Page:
Tonbe Skateparks Turns Down German Jobs to Complete Croatian Skate Parks

Lauren Simmonds

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As Poslovni Dnevnik/Marija Crnjak writes, there is almost no 10-year-old child in the entire world who doesn’t own a skateboard, a BMX or some form of scooter at home. They ride them along the streets, in car parks or in city squares, as well as on specially designed concrete playgrounds.

Skate parks are playgrounds specially made for all such children and they will often spend hours, days and years on them, and many will be there literally every day. In the skate parks they get the opportunity to hone their skills and get better and better at their sport. In many countries around the world, statistics show that investing in skate parks greatly contributes to reducing the abuse of gateway drugs, alcohol and juvenile delinquency.

This is how the team of skaters behind Tonbe Skateparks communicates to potential investors on their website, with detailed explanations of how to get to their skate parks, concrete ones, for which they specialise and are the first to create them in the region.

They do everything by hand, each of their Tonbe Skateparks is unique, they follow European safety standards, and they don’t even notice the ongoing coronavirus crisis, because their hands are full with work, most of which is for European cities, and finally more and more jobs are being contracted right here in Croatia. However, their biggest wish is to create a skate park in Zagreb, and they hope that the stars have finally aligned in this regard as well.

“The level of demand for our services is very high, there aren’t enough of us here on the European market to meet the needs of cities that want to have this kind of content. Although we earn twice as much abroad than we do here in Croatia, it’s important for us to promote skate culture in our country and that’s why we’re missing out on two jobs in Germany to complete some projects here at home,” revealed Marin Dundic, the owner of Petarda, a skater who Launched the Tonbe Skateparks project four years ago.

The initiative started from the long-standing frustration from Zagreb and skaters from other Croatian cities who felt that local government units simply didn’t listen to their needs, and young people into this sport were often just left to improvise in illegal parks, which isn’t always understood by everyone. Marin Dundic’s Tonbe Skateparks team was the one who built the first skate park in Spansko way back in 2000, and seven years later the company built the first concrete “pool” in the Student Centre in Zagreb, which was also the second of its kind in the whole of Europe.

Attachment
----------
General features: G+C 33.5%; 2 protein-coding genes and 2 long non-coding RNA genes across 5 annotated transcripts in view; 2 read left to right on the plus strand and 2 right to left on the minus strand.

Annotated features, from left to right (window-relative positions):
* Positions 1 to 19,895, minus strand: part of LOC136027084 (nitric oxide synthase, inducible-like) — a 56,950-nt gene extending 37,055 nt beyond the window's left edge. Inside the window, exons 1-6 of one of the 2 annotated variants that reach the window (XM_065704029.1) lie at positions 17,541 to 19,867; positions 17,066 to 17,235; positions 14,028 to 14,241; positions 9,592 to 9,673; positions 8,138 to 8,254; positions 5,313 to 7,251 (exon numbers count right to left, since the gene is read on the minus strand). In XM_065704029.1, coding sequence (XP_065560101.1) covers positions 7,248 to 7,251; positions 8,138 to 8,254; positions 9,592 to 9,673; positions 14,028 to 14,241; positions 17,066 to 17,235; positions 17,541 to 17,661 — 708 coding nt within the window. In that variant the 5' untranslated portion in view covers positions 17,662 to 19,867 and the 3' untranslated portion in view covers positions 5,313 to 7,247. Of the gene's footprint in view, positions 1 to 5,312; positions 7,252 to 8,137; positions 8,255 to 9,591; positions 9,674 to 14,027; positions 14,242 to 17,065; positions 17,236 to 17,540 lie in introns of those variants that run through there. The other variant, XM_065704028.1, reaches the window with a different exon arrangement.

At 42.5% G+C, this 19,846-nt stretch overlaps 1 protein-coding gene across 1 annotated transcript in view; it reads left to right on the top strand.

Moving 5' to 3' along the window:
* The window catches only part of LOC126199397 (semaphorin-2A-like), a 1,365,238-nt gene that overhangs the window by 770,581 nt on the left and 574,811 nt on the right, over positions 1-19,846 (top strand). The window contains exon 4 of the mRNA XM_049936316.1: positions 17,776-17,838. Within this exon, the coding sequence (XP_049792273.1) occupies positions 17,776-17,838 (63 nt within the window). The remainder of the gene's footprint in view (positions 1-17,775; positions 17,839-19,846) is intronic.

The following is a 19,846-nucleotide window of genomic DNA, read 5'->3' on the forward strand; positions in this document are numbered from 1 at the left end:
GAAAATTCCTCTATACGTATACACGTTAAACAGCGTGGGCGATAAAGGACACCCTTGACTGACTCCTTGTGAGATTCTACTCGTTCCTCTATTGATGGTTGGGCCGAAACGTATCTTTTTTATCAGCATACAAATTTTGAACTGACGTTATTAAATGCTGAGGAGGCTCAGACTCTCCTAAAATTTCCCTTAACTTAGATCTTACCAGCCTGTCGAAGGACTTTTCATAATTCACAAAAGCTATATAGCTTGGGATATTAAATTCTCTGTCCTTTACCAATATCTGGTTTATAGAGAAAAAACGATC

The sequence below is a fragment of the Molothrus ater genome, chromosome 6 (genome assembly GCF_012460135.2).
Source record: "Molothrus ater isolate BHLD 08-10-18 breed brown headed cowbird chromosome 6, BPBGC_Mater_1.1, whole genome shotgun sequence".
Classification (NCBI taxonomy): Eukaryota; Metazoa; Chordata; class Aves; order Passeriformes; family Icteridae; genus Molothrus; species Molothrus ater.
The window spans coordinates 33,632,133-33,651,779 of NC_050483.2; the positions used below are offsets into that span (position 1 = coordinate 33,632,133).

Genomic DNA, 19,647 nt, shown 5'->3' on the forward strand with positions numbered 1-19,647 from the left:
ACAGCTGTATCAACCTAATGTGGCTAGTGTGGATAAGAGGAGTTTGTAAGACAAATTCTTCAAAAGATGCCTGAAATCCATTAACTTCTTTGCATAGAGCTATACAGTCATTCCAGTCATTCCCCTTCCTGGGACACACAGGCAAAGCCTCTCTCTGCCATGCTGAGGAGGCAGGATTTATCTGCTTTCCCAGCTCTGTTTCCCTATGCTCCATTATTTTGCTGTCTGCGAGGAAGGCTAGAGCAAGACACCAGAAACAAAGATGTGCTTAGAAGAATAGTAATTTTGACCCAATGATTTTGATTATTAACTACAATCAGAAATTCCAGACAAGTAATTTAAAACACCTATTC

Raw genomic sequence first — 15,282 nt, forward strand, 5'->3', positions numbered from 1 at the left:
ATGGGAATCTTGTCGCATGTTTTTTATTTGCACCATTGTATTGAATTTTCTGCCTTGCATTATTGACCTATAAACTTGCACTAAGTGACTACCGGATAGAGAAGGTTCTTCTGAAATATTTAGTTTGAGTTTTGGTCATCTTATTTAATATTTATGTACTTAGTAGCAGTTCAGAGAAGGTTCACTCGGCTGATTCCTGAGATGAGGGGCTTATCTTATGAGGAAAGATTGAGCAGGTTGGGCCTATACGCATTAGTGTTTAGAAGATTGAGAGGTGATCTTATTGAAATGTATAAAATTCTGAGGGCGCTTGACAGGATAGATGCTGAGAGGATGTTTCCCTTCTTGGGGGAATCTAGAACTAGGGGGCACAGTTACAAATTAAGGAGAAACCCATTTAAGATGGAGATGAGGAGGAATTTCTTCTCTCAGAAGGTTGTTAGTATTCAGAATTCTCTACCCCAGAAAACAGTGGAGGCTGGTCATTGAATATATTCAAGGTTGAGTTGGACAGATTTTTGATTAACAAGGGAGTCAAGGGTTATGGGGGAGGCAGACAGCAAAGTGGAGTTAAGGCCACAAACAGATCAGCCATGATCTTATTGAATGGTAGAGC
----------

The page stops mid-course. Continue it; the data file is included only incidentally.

Unfortunately, the SC Management demolished the pool, which was actually classified as a sculpture, and the tender for a new skate park in Spansko was binned even before the local elections in Zagreb took place. In the meantime, the idea of ​​a new park on Bundek has been circulating for a long time, but skaters have never really had a firm thumbs up from the late Zagreb Mayor Milan Bandic. As they themselves have experienced a series of failures in trying to get a skate park in the city, today on the Tonbe Skateparks website they give detailed instructions and advice to young people, from how to approach local government units to how to design what they need in the parks.

In addition to Dundic, the Tonbe Skateparks team consists of a total of six experts, graduate engineers of architecture and civil engineering, carpenters, locksmiths, reinforcement workers and specially trained experts for the smoothing and shaping of concrete.

All of them have their roots mainly in skateboarding and BMX riding and are still actively engaged in it, which allows them to constantly follow trends in these sorts of sports and disciplines, as well as innovation and originality in the construction of skate parks. They decided on concrete because it is the best material and driving surface for all such sports, it is almost indestructible and resistant to the elements, and there’s almost no need for maintenance for many, many years.

Large projects in Fazana and Zagreb

Dundic pointed out that in their parks, things are designed and built in accordance with specific needs, the terrain, and the amount of available land that is usually provided by the local community.

In addition to that, the construction of a skate park on a site means that almost all the material is purchased in the local community, explained Dundic, meaning no imports and unnecessary costs of transport and delivery of large machines take place, which reduces the overall cost of the skate park. Often, costs such as excavating a skate park can be covered by the city, as can the providing of the concrete.

“The construction of skate parks, as well as children’s parks and playgrounds, both in Croatia and in Europe is in the domain of public investment, and represents an investment in facilities that will provide young people with a quality life and away sitting at home and being addicting to the internet and computer/video games. It rarely happens that investors are private,” explained Dundic.

When it comes to costs, things can stand from anywhere between 200 thousand kuna up to half a million kuna or sometimes even more. About 1.5 million kuna is planned, for example, for the construction of a large skate park Mediteran in Fazana in Istria, which will be made according to the conceptual design of the Swedish skate house Bryggeriet.

Dundic is definitely planning to apply for this tender when it is finally announced, as well as for the new tender for Spansko, which is also expected soon. In the meantime, they have completed the parks in Krizevci, Pozega and Solin, the park in Vukovar is in operation, and things in Slavonski Brod is moving along nicely.

For more, follow Made in Croatia.


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